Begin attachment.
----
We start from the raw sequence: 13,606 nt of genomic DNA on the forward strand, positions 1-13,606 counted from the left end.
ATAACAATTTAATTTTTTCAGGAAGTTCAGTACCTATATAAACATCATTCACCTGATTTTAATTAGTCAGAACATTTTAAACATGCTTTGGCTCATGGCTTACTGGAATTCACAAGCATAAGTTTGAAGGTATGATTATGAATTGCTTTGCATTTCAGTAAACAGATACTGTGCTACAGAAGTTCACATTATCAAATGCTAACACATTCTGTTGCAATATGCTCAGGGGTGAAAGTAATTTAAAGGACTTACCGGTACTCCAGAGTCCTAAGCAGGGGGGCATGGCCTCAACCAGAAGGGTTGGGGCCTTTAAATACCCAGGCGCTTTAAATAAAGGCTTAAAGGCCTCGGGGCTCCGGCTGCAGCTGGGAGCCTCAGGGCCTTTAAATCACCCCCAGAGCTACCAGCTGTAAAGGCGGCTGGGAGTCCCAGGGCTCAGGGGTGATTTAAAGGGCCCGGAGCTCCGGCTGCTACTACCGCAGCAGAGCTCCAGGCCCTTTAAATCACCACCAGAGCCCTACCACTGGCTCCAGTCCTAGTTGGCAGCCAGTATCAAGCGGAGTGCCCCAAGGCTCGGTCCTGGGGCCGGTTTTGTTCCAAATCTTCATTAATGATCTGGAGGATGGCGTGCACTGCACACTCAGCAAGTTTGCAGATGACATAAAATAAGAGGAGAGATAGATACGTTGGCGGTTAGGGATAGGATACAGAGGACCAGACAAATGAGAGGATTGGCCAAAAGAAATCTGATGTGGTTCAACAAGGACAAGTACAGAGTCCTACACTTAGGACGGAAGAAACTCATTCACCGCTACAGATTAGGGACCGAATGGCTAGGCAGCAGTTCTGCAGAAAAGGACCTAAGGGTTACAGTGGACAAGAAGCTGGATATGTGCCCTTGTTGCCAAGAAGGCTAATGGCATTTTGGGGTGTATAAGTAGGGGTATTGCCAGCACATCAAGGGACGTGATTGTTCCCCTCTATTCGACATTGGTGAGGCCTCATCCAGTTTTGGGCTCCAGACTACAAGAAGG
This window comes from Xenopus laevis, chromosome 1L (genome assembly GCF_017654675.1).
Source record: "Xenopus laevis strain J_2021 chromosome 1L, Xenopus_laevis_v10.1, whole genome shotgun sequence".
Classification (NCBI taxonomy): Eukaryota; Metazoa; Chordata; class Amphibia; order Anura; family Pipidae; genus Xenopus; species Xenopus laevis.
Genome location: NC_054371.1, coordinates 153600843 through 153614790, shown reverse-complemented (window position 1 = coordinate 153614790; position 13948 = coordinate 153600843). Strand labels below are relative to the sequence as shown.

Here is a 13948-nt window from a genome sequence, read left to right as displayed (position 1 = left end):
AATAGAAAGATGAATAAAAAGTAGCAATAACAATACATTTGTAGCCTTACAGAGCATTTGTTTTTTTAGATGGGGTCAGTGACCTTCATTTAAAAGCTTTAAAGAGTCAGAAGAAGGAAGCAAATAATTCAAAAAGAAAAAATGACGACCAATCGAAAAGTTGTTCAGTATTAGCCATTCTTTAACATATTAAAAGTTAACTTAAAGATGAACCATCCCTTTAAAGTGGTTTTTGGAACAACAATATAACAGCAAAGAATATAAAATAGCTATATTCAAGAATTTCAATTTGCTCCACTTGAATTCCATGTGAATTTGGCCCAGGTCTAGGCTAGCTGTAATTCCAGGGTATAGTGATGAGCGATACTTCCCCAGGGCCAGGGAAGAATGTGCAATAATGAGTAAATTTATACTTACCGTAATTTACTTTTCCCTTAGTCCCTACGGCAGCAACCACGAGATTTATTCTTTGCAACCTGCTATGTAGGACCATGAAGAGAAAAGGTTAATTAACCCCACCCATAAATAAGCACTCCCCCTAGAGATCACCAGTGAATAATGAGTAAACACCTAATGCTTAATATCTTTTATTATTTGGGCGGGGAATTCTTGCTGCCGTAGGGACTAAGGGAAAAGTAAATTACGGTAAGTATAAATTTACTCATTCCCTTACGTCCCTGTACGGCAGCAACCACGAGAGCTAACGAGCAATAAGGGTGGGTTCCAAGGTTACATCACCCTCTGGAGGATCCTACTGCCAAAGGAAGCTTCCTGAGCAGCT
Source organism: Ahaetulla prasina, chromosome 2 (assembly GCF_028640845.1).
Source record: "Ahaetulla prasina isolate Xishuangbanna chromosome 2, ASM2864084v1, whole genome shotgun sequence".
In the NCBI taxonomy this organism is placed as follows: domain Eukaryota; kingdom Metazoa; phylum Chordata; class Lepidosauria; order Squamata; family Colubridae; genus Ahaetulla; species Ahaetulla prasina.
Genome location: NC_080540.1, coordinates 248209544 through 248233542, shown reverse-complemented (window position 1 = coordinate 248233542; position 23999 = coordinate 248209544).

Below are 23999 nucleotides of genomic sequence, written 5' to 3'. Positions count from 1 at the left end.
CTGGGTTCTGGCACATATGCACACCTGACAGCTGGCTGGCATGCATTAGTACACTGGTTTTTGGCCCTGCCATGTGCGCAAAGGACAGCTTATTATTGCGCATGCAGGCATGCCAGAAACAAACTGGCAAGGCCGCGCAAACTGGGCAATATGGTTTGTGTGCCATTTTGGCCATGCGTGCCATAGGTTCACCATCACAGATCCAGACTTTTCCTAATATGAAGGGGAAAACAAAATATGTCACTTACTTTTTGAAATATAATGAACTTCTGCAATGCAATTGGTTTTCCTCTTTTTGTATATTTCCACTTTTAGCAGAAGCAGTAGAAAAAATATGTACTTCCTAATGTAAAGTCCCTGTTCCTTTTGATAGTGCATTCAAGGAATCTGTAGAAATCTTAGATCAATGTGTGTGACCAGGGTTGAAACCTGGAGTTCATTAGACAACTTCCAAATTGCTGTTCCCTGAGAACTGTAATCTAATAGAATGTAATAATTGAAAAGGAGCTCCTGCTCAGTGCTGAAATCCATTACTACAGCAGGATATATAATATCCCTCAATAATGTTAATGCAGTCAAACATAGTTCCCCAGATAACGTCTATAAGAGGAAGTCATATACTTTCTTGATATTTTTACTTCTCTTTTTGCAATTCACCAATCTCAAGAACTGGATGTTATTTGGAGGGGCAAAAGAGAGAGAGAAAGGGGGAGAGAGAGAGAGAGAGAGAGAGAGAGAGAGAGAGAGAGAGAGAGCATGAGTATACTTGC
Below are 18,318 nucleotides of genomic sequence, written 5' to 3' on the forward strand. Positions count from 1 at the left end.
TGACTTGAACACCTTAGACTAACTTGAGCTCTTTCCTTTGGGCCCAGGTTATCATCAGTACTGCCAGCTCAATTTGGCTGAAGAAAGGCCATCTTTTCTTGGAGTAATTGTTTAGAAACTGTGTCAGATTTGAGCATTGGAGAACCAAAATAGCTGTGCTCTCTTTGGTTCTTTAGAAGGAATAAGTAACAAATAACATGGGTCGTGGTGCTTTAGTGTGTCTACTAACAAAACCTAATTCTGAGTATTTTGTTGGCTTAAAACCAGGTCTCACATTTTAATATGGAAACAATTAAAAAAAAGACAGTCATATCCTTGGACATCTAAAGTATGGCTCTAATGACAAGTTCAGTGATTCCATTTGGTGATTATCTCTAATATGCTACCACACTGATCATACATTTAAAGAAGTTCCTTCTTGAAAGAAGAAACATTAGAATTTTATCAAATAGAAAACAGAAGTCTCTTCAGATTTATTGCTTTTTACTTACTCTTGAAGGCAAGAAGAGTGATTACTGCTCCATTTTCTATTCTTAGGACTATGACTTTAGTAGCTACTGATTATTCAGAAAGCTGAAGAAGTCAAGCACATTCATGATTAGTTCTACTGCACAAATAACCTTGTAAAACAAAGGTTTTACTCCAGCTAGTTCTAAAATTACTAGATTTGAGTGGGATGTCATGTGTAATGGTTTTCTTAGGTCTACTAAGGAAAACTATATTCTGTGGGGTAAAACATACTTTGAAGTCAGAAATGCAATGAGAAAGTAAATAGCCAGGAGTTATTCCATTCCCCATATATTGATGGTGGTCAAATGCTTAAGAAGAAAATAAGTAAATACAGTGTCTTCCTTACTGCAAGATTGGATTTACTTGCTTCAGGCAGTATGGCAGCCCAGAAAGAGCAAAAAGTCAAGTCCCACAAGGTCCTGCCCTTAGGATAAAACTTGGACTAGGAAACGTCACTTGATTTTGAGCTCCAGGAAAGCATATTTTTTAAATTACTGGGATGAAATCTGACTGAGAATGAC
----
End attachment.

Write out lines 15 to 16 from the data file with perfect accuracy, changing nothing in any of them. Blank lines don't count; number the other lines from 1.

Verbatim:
Below are 18,318 nucleotides of genomic sequence, written 5' to 3' on the forward strand. Positions count from 1 at the left end.
TGACTTGAACACCTTAGACTAACTTGAGCTCTTTCCTTTGGGCCCAGGTTATCATCAGTACTGCCAGCTCAATTTGGCTGAAGAAAGGCCATCTTTTCTTGGAGTAATTGTTTAGAAACTGTGTCAGATTTGAGCATTGGAGAACCAAAATAGCTGTGCTCTCTTTGGTTCTTTAGAAGGAATAAGTAACAAATAACATGGGTCGTGGTGCTTTAGTGTGTCTACTAACAAAACCTAATTCTGAGTATTTTGTTGGCTTAAAACCAGGTCTCACATTTTAATATGGAAACAATTAAAAAAAAGACAGTCATATCCTTGGACATCTAAAGTATGGCTCTAATGACAAGTTCAGTGATTCCATTTGGTGATTATCTCTAATATGCTACCACACTGATCATACATTTAAAGAAGTTCCTTCTTGAAAGAAGAAACATTAGAATTTTATCAAATAGAAAACAGAAGTCTCTTCAGATTTATTGCTTTTTACTTACTCTTGAAGGCAAGAAGAGTGATTACTGCTCCATTTTCTATTCTTAGGACTATGACTTTAGTAGCTACTGATTATTCAGAAAGCTGAAGAAGTCAAGCACATTCATGATTAGTTCTACTGCACAAATAACCTTGTAAAACAAAGGTTTTACTCCAGCTAGTTCTAAAATTACTAGATTTGAGTGGGATGTCATGTGTAATGGTTTTCTTAGGTCTACTAAGGAAAACTATATTCTGTGGGGTAAAACATACTTTGAAGTCAGAAATGCAATGAGAAAGTAAATAGCCAGGAGTTATTCCATTCCCCATATATTGATGGTGGTCAAATGCTTAAGAAGAAAATAAGTAAATACAGTGTCTTCCTTACTGCAAGATTGGATTTACTTGCTTCAGGCAGTATGGCAGCCCAGAAAGAGCAAAAAGTCAAGTCCCACAAGGTCCTGCCCTTAGGATAAAACTTGGACTAGGAAACGTCACTTGATTTTGAGCTCCAGGAAAGCATATTTTTTAAATTACTGGGATGAAATCTGACTGAGAATGAC